After his time with Hanna Barbera, Heyward became Vice President in Charge of Development for Barry & Enright Productions, a game show and TV-movie production company run by Jack Barry and Dan Enright. He served as Executive Producer of the company's popular Tic Tac Dough.

Personal lifeEdit

Heyward died of pneumonia on March 26, 2002 in Los Angeles.[13]

He was survived by a wife, Sandra, children Patti and Andy, and three grandchildren, Robert, Michael, and Bianca.[14][15] Andy was known as the chairman and chief executive officer of animation studio, DiC Entertainment, until its June 20, 2008 acquisition by[16] and subsequent folding into[17] Cookie Jar Group.[18]

Select filmographyEdit

Productions Made While Executive in Charge of Production at Hanna-BarberaEdit


  • Grandpa and the Girls (1960)[19]
  • My Son the Doctor (1963)[20]


  1. ^ http://www.filmreference.com/film/1/Andy-Heyward.html
  2. ^ Advertising News and Notes: Joins Lennen & Mitchell As Plans Board Member New York Times 10 Nov 1947: 36.
  3. ^ Television Picks Award Nominees: Colorcast Gives Public Industry Choices for Programs and Players Ames, Walter. Los Angeles Times 17 Feb 1957: 1A.
  4. ^ Obituary at Chicago Tribune 8 April 2002 accessed 27 February 2014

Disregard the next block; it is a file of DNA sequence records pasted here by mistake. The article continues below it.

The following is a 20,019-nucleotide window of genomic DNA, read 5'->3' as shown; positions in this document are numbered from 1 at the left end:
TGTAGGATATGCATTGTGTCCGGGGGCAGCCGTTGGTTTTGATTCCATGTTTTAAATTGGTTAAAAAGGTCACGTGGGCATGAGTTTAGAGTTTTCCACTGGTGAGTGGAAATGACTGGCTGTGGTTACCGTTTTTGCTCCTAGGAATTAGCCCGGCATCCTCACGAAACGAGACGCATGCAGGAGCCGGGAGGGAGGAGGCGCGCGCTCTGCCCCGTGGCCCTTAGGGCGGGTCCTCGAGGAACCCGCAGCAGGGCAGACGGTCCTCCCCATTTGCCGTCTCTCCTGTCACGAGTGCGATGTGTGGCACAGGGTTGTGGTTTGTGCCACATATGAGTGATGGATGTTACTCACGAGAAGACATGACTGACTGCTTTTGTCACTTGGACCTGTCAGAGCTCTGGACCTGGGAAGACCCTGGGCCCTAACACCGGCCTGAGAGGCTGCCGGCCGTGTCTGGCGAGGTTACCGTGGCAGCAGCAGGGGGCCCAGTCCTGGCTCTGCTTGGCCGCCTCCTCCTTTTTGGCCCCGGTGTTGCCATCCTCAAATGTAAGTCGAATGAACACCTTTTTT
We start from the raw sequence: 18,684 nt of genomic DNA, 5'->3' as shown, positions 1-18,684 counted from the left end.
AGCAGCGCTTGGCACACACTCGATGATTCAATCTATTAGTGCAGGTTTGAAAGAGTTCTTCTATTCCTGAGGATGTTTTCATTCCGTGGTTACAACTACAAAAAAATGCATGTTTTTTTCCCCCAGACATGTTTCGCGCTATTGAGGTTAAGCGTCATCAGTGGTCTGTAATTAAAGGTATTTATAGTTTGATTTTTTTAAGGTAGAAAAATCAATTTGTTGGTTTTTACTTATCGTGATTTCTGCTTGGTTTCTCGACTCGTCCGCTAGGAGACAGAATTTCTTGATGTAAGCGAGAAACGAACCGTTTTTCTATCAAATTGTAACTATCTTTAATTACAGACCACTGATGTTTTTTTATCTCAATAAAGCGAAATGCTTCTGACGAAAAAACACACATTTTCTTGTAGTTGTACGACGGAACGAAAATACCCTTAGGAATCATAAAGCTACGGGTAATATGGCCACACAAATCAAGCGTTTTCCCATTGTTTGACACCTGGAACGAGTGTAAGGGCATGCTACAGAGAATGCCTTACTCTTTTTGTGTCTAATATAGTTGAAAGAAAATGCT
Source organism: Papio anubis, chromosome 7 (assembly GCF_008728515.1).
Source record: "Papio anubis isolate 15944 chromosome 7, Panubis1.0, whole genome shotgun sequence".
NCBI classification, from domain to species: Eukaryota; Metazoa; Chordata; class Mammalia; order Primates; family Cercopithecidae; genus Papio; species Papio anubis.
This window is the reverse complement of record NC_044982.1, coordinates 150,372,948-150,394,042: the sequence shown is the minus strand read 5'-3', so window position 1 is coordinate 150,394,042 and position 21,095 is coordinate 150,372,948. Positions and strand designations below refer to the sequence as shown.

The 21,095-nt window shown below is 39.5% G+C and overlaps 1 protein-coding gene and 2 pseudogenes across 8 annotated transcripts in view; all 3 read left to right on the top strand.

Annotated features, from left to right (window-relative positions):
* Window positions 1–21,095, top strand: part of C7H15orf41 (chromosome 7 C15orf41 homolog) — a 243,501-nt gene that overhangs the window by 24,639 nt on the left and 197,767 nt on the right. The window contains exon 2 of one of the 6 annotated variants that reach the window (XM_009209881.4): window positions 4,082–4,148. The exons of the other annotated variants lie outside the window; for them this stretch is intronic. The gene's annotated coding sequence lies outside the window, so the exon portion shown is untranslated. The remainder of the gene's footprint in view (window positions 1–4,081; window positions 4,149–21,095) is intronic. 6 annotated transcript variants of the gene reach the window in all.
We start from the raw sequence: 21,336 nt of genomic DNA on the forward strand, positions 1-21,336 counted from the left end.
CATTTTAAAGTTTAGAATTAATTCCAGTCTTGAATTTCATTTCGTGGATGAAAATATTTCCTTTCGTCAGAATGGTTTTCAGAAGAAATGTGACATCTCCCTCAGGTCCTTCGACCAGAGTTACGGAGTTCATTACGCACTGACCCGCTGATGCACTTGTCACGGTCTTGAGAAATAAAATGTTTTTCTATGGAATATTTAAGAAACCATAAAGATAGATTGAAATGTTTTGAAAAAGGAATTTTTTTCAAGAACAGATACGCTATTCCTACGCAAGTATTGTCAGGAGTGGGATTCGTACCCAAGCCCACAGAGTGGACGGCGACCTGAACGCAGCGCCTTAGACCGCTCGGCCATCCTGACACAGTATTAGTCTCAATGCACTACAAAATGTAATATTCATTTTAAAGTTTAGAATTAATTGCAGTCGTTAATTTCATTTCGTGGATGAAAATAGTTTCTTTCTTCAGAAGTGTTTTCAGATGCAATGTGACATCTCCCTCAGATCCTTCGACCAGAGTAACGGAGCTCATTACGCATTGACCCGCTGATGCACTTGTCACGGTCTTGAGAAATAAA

5. ^ Teen-Agers' Dreamboat: Richard Wagstaff Clark New York Times 5 Mar 1960: 40.
  6. ^ Tide Running Out for Beach Films, In for Protest Movies Thomas, Bob. Los Angeles Times 12 Feb 1966: b7.
  7. ^ When in Rome, Don't Give Up: Schizophrenic Roman Holiday Champlin, Charles. Los Angeles Times 26 June 1966: b1.
  8. ^ HEYWARD, HESSLER TO FILM 'NURSES' Variety; Los Angeles Vol. 268, Iss. 11,
  9. ^ Obituary at Variety 7 October 2002 accessed 28 January 2017
  10. ^ Obituary at Variety 4 April 2002 accessed 26 February 2019
  11. ^ Obituary at Sun Sentinel 4 April 2002 accessed 27 February 2014
  12. ^ Agronsky to Host Political Series Margulies, Lee. Los Angeles Times 15 Apr 1977: g29.
  13. ^ "Louis Heyward, 81; Created 'Winky Dink'". Obituary. Retrieved February 26, 2019. CS1 maint: discouraged parameter (link)
  14. ^ "Andy Heyward Biography". Film Reference. Retrieved January 28, 2017. CS1 maint: discouraged parameter (link)
  15. ^ "Heyward’s way", C21 Media 17 April 2012 accessed 27 February 2014
  16. ^ "COOKIE JAR AND DIC ENTERTAINMENT TO MERGE, CREATING INDEPENDENT GLOBAL CHILDREN'S ENTERTAINMENT AND EDUCATION POWERHOUSE". Cookie Jar Group. June 20, 2008. Retrieved February 15, 2009. CS1 maint: discouraged parameter (link)[dead link]
  17. ^ "COOKIE JAR ENTERTAINMENT EXPANDS BRAND PORTFOLIO, TALENT AND GLOBAL REACH WITH CLOSING OF DIC TRANSACTION". Cookie Jar Group. July 23, 2008. Retrieved February 15, 2009. CS1 maint: discouraged parameter (link)[dead link]
  18. ^ "Heyward’s way", C21 Media 17 April 2012 accessed 27 February 2014
  19. ^ Misadventures Highlight Two Tales With Eccentric Heroes Armour, Richard. Los Angeles Times 21 Feb 1960: H6.
  20. ^ Books Today: Fiction General New York Times 3 Oct 1963: 32.

External linksEdit